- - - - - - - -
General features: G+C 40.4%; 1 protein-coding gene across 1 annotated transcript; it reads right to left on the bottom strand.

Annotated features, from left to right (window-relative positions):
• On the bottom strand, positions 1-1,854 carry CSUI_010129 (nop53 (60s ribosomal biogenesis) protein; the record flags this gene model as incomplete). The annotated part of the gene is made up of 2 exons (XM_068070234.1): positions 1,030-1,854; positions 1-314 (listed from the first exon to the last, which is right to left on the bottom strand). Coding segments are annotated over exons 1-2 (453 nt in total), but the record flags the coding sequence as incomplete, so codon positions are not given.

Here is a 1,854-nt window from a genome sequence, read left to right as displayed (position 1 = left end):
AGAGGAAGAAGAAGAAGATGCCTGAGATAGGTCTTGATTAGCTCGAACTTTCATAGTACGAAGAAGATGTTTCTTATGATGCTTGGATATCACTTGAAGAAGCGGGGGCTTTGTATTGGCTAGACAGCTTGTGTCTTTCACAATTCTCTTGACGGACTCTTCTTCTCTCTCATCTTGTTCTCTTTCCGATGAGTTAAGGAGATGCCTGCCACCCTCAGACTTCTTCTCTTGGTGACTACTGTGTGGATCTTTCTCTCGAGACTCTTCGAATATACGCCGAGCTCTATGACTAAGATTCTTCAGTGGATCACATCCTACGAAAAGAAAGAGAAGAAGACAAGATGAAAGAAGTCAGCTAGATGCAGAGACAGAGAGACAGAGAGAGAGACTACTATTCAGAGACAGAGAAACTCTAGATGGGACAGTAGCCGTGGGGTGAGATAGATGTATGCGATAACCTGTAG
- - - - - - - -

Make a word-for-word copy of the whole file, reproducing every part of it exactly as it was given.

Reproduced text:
General features: G+C 40.4%; 1 protein-coding gene across 1 annotated transcript; it reads right to left on the bottom strand.

Annotated features, from left to right (window-relative positions):
• On the bottom strand, positions 1-1,854 carry CSUI_010129 (nop53 (60s ribosomal biogenesis) protein; the record flags this gene model as incomplete). The annotated part of the gene is made up of 2 exons (XM_068070234.1): positions 1,030-1,854; positions 1-314 (listed from the first exon to the last, which is right to left on the bottom strand). Coding segments are annotated over exons 1-2 (453 nt in total), but the record flags the coding sequence as incomplete, so codon positions are not given.

Here is a 1,854-nt window from a genome sequence, read left to right as displayed (position 1 = left end):
AGAGGAAGAAGAAGAAGATGCCTGAGATAGGTCTTGATTAGCTCGAACTTTCATAGTACGAAGAAGATGTTTCTTATGATGCTTGGATATCACTTGAAGAAGCGGGGGCTTTGTATTGGCTAGACAGCTTGTGTCTTTCACAATTCTCTTGACGGACTCTTCTTCTCTCTCATCTTGTTCTCTTTCCGATGAGTTAAGGAGATGCCTGCCACCCTCAGACTTCTTCTCTTGGTGACTACTGTGTGGATCTTTCTCTCGAGACTCTTCGAATATACGCCGAGCTCTATGACTAAGATTCTTCAGTGGATCACATCCTACGAAAAGAAAGAGAAGAAGACAAGATGAAAGAAGTCAGCTAGATGCAGAGACAGAGAGACAGAGAGAGAGACTACTATTCAGAGACAGAGAAACTCTAGATGGGACAGTAGCCGTGGGGTGAGATAGATGTATGCGATAACCTGTAG